Rwanda-DRC cooperation: No permanent enemies in politics

The ‘good’ relations between the Democratic Republic of Congo (DRC) and Rwanda attest to the old adage that in politics there is no permanent friend or enemy.

The ‘good’ relations between the Democratic Republic of Congo (DRC) and Rwanda attest to the old adage that in politics there is no permanent friend or enemy.

Though we have not heard much from the two parties, it is clear that by reading between the lines, you will find out that they have decided to bury the hatchet and fight towards ending potential threats against their governments.

We heard of the arrest of Laurent Nkunda, the integration of most rebel groups in the DRC army and so forth.

These were the greatest threats the DRC was facing as a country, and it has much to benefit from the peace deal that sees them (rebels) disarmed and integrated into society.

Conversely, the Democratic Forces for the Liberation of Rwanda are witnessing a beginning to an end of their long time terrorism, while using the eastern DRC territory.

It was recently reported that Interahamwe rebels, have started to surrender because of the mounting pressure posed by the advancing joint military operation.

One could ask himself why they are witnessing the new developments.

What I see as the bottom line, is the priority the two countries have given to their mutual interest at the boarders.

When one goes deep into the analysis as to whether the two countries need to continue the animosity, he or she gets a negative answer.

“The two countries after finding the rebels not as allies but liabilities had to discard them,” said a BBC reporter. Though of course foreign journalists, in most cases, argue from a point of ignorance, this one had a point to make.

I have argued before that DRC had no long-term profit or benefit in habouring FDLR, a group made of criminals.

It is again true that though, a sensible person would not want to see the Banyamulenge persecuted, when peace is given priority, it must be embraced with open arms.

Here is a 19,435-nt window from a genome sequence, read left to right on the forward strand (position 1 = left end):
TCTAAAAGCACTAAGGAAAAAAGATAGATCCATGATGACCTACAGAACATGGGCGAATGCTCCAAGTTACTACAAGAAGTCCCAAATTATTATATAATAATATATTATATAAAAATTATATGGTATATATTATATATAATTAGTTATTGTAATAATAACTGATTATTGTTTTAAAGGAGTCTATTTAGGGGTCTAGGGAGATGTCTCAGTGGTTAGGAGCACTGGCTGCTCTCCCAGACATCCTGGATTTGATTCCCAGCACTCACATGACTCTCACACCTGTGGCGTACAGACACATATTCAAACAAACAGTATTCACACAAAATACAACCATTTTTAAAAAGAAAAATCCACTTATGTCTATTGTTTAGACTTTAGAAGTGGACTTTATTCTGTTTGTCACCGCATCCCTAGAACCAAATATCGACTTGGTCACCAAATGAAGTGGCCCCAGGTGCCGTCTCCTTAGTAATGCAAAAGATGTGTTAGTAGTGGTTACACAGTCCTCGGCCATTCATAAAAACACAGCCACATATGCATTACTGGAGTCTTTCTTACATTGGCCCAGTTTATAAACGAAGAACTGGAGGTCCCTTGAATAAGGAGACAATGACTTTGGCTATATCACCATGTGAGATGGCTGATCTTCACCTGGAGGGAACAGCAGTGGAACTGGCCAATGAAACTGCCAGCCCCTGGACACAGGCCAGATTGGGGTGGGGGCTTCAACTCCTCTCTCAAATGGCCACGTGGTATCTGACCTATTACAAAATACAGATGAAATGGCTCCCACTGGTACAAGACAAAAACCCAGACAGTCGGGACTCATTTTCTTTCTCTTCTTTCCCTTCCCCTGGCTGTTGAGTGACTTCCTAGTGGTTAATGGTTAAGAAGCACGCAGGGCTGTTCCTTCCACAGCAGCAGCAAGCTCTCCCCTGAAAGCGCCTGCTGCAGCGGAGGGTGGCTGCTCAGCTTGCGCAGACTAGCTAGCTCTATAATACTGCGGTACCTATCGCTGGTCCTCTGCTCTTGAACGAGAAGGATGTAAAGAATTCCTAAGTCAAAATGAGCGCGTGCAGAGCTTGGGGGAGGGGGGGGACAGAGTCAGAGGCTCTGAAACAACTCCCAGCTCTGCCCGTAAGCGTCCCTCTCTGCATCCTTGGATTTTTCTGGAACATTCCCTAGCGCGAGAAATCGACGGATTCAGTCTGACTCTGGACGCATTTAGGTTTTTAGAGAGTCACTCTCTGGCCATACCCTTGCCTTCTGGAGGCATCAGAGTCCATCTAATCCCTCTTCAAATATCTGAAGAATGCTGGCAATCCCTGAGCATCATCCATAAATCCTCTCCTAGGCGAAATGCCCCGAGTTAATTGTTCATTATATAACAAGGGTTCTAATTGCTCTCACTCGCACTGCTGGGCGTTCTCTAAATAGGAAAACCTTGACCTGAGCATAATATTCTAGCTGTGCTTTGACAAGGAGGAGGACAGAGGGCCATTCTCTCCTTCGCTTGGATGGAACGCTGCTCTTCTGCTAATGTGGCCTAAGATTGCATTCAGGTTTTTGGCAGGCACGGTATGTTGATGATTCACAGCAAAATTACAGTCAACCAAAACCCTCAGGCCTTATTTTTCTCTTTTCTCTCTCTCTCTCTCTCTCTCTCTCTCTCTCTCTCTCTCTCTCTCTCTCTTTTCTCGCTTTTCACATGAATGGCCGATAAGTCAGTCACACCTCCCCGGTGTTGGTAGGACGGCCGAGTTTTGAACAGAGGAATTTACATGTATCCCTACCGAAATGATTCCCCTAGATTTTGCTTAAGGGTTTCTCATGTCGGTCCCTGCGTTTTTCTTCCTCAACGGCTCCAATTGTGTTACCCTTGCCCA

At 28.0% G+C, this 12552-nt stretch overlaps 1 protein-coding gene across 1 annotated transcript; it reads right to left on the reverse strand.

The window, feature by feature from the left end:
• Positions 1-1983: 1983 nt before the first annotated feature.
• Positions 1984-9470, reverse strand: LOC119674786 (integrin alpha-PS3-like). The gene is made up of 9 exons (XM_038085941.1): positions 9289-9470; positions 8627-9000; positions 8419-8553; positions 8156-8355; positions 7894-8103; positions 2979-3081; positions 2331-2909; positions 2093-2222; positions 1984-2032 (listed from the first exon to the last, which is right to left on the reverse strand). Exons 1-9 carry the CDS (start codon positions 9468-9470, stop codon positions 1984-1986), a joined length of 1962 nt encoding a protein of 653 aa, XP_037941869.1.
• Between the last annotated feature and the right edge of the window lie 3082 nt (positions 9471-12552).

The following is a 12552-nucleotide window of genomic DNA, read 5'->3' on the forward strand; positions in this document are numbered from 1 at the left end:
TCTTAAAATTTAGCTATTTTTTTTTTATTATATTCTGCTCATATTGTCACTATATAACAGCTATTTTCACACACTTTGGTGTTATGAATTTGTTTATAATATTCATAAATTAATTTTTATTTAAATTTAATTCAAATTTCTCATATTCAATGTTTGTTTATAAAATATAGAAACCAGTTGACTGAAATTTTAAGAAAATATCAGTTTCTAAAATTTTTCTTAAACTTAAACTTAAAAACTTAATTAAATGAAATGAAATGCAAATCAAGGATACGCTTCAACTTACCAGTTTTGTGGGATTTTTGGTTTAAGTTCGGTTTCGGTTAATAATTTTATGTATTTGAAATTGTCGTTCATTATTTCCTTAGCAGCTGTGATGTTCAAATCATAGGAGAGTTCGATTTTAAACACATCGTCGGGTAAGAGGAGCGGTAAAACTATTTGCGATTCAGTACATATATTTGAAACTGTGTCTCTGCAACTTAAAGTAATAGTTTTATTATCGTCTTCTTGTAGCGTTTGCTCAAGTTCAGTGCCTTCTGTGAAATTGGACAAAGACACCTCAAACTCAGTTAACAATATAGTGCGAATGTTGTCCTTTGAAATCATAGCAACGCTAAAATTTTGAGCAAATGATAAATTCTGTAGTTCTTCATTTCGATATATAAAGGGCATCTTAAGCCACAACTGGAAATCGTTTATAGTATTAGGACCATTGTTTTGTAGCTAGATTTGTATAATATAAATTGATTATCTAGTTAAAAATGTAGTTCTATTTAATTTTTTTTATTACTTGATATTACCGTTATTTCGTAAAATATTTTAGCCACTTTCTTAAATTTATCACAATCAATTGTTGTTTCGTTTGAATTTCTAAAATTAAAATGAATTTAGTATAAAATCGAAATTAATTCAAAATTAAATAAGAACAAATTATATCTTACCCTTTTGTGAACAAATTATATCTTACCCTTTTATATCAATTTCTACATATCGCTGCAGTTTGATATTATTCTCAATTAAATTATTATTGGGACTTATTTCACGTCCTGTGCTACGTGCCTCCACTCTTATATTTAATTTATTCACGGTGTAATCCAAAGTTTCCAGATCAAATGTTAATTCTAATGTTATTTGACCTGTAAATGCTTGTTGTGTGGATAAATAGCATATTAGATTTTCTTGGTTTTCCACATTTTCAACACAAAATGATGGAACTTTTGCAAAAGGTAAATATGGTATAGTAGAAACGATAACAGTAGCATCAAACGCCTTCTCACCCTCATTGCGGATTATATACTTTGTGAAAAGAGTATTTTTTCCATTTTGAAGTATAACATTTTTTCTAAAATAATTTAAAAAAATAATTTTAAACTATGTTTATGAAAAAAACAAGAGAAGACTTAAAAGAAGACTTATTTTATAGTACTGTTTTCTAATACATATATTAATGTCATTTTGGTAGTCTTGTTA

Nonetheless, whatever development we are witnessing confirms my earlier plea for Africans to be given a chance to solve their own problems, in an article entitled, “Solving African problems with traditional herb.”

The African herb is actually showing us some signs of ending chaos in the region. It is however very incorrect to exaggerate any developments for they tend to push us further astray.

Unfortunately, this is what the foreign media through its so-called political experts in the Great Lakes Region, are doing.
“Laurent Nkunda arrested after years of terrorising eastern Congo,” said a BBC news reporter recently.

National Congress for Defence of the People (CNDP) was just a rebel group and not a terrorist. Terrorism connotes other extremes.

It is therefore always wrong to blow whistles, beyond limits in fragile situations- a young peace deal is in its infancy.

It is in the same line that I was flabbergasted by the recent comments by Mark Doyle, a BBC World Affairs Correspondent, who commented, “Rwanda has been described by some as the Israel of Africa.”

“…However, the presence of Rwandan troops inside Congo is bound to spark controversy and could have a powerful impact across central Africa,” he adds.

Though there may be some similarities between the Israel and Rwandan history, and more precisely the genocides, he pejoratively equates the two countries.

These same people continue to try to draw such dichotomies by insisting on mentioning the so-called Rwandan ethnic groups.

“Like the Israelis, the Tutsi have enemies on their borders, and now they have sent in their powerful army to deal with the ones who have bases in neighbouring DRC,” said Mark Doyle.

Who tells him that Rwanda has enemies at its borders? Rwanda could be having enemies at one boarder, but not all boarders as the journalist would want the world to believe. You see he does not give a proper comparative analysis but a biased one.

No wonder he contradicts himself quickly for obvious reasons- to be professionally safe, “…The parallels with Israel are not exact, of course,” he adds.

Nonetheless, the DRC- Rwanda initiative is a positive development to all peace lovers and a big blow to all peace haters. When there is chaos; some groups, individuals, or countries tend to benefit from it, I am sure such people may be developing red eyes as they slowly but steadily foresee a peace in making in the Great Lakes region.

And since there is no permanent enemy or friend in politics, we have to give the trend of events in the DRC a thumbs up. After all the people of DRC and Rwanda are not real enemies but have been torn apart by unprecedented political quagmire in their midst.   

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